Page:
Digital projects offer defined statistics such as registered users (our 'digital archaeologists' who contribute digital data to our project), which we can employ to address 'engagement'; however, these statistics do not provide us with any absolute means of negotiating the long-held debates about the definition of 'value' in public archaeology. How do we value the thousands of hits we have had from users, who stayed for a relatively short period of time, against the 'value' of the local volunteer archaeologists who are going to excavate with us?
Without entering into an extended discussion of value, we suggest that even relatively 'superficial' engagement with digital resources is an important aspect of doing archaeology, and that a range of digital approaches should feature as an essential point of contact in an increasingly digitally engaged society (Griffiths et al. this issue). For reasons of privacy, we elected not to record the location or other personal details of the users in our web analytics. An indication of some aspects of the digital project reach can be given by our Facebook page for the HeritageTogether project, which (at the time of publication) has over 400 'likes', and demonstrates an international reach even in this sub-set of our audience. The majority of our Facebook fans are based in the UK (n=257), but we have supporters in nine countries (Table 1). A surprising number of our Facebook supporters were not based in the UK, with supporters in America, Australia, north Africa, and across Europe. There were 133 non-UK based Facebook supporters, with 181 supporters using a language that was not UK English. Despite the regional emphasis of our study, only 3% of our supporters used Welsh in their Facebook language.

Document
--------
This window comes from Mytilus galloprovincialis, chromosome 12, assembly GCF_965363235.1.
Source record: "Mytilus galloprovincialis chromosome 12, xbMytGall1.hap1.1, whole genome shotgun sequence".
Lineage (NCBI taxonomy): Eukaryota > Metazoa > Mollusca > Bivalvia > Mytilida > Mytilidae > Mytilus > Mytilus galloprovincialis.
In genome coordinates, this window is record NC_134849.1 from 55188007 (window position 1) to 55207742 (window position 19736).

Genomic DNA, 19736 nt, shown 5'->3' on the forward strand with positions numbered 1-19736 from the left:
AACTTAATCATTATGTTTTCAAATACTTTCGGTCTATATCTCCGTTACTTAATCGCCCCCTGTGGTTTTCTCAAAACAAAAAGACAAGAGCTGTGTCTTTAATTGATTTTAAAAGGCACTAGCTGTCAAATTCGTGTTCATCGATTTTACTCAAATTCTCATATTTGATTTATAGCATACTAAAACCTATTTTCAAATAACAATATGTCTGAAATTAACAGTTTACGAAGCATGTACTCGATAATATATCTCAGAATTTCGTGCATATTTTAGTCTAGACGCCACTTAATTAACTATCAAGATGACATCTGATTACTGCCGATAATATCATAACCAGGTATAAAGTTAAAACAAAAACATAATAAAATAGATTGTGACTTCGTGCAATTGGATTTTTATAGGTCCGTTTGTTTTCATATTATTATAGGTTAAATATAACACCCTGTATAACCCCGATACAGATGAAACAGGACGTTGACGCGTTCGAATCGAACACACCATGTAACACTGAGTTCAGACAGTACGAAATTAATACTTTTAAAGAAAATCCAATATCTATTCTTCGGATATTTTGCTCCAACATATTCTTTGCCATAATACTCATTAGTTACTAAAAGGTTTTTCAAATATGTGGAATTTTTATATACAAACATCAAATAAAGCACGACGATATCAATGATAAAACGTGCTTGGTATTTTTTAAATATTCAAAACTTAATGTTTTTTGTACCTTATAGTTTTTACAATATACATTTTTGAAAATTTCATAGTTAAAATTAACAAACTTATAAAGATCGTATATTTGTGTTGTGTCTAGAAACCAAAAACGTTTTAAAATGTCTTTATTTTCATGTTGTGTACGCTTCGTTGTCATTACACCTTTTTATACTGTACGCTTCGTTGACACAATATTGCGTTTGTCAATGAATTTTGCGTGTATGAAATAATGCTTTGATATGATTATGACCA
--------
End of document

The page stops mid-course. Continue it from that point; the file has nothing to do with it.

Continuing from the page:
|Location of fan||No. of Facebook fans|
|United States of America||9|
|Language used||No. of Facebook fans|
This can be contrasted with our physical engagement at one of our focus sites, Bryn Celli Ddu. Here an open day for the excavation, an event run by Cadw, attracted over 600 visitors, with total media reach (excluding social media and the project website) for the fieldwork aspect of the project over 500,000. We suggest that the value of the digital engagement needs to be situated within the wider project scope, and emphasise its role as part of a continuum of public archaeology work. In our experience, digital data collection and analysis has worked especially productively when deployed as part of a range of approaches, including talks, open days, and school and local society visits. These undertakings often include an archaeological 'expert voice' to communicate the 3D modelling approach and an understanding of the archaeology.